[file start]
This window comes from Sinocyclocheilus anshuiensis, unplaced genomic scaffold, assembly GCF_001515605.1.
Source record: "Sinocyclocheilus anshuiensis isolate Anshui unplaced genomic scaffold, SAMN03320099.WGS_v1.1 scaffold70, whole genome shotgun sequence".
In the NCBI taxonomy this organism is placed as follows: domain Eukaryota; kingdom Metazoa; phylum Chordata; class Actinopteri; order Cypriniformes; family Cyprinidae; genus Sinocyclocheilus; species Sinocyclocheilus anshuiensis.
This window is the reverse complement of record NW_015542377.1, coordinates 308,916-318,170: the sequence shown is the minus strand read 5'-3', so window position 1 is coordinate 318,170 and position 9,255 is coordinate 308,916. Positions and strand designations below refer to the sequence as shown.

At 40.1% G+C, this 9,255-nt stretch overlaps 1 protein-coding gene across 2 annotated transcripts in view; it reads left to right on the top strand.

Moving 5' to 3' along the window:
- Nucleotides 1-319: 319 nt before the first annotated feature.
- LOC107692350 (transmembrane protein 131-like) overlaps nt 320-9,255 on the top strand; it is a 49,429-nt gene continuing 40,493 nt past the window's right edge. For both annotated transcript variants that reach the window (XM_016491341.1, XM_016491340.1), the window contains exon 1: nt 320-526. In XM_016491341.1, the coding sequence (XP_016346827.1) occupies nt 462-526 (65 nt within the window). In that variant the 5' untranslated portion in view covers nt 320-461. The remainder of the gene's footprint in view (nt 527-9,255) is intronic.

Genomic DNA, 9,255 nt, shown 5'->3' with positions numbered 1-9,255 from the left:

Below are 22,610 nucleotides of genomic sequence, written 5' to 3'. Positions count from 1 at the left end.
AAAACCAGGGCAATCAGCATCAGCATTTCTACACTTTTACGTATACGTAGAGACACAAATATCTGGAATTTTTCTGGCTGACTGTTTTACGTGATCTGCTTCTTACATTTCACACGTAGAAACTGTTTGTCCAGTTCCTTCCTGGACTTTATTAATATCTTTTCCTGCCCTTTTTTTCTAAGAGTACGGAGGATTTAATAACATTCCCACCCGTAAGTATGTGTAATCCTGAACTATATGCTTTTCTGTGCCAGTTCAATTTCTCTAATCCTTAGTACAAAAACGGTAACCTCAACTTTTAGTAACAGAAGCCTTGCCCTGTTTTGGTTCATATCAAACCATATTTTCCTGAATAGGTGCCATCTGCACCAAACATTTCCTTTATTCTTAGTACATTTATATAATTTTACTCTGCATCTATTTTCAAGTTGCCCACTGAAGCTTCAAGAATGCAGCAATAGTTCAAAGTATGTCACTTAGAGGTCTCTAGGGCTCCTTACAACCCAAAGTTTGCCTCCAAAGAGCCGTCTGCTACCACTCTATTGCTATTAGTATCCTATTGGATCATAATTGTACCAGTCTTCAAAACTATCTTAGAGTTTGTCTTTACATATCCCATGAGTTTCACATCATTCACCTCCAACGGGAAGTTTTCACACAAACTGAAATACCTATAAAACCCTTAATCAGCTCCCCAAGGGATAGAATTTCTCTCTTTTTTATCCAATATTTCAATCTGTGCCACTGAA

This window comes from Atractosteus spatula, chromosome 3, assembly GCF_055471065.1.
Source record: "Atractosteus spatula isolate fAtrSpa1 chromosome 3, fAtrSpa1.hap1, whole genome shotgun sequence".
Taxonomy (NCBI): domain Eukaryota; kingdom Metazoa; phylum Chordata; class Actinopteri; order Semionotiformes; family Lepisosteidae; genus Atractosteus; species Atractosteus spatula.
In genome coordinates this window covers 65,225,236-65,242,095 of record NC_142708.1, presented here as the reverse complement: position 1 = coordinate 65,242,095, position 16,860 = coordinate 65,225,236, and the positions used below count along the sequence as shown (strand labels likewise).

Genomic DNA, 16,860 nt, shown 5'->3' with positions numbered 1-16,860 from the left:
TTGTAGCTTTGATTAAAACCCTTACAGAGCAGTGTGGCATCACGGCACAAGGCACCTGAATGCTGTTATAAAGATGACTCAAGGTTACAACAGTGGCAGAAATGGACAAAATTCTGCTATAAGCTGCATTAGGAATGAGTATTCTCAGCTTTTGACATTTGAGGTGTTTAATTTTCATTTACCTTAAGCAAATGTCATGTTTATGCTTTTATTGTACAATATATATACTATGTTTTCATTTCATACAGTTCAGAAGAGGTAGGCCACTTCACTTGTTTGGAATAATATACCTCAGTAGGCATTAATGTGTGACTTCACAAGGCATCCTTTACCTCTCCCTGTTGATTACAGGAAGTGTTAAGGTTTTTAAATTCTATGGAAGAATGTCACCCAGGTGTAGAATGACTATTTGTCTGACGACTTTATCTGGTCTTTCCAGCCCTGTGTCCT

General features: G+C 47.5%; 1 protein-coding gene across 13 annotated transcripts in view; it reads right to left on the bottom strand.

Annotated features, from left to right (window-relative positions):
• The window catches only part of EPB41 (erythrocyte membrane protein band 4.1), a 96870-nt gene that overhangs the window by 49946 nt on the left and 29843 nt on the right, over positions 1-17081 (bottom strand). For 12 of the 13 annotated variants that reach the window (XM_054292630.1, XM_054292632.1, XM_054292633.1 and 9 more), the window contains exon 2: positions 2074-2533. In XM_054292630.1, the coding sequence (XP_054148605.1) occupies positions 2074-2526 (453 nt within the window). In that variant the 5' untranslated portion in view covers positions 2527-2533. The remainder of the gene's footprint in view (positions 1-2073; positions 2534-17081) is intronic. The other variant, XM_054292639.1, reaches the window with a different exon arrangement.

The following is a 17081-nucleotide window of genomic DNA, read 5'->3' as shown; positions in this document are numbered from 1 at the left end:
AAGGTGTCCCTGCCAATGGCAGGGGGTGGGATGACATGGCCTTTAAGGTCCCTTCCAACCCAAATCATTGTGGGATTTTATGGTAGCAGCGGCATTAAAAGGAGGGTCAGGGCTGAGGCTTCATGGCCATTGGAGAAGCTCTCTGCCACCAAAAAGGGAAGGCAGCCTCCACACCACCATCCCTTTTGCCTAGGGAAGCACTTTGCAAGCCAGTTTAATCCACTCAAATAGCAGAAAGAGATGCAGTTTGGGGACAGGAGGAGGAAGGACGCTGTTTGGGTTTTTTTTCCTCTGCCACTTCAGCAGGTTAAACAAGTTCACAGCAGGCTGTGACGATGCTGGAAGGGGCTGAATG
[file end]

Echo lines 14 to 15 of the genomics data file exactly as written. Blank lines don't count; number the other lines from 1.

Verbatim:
Taxonomy (NCBI): domain Eukaryota; kingdom Metazoa; phylum Chordata; class Actinopteri; order Semionotiformes; family Lepisosteidae; genus Atractosteus; species Atractosteus spatula.
In genome coordinates this window covers 65,225,236-65,242,095 of record NC_142708.1, presented here as the reverse complement: position 1 = coordinate 65,242,095, position 16,860 = coordinate 65,225,236, and the positions used below count along the sequence as shown (strand labels likewise).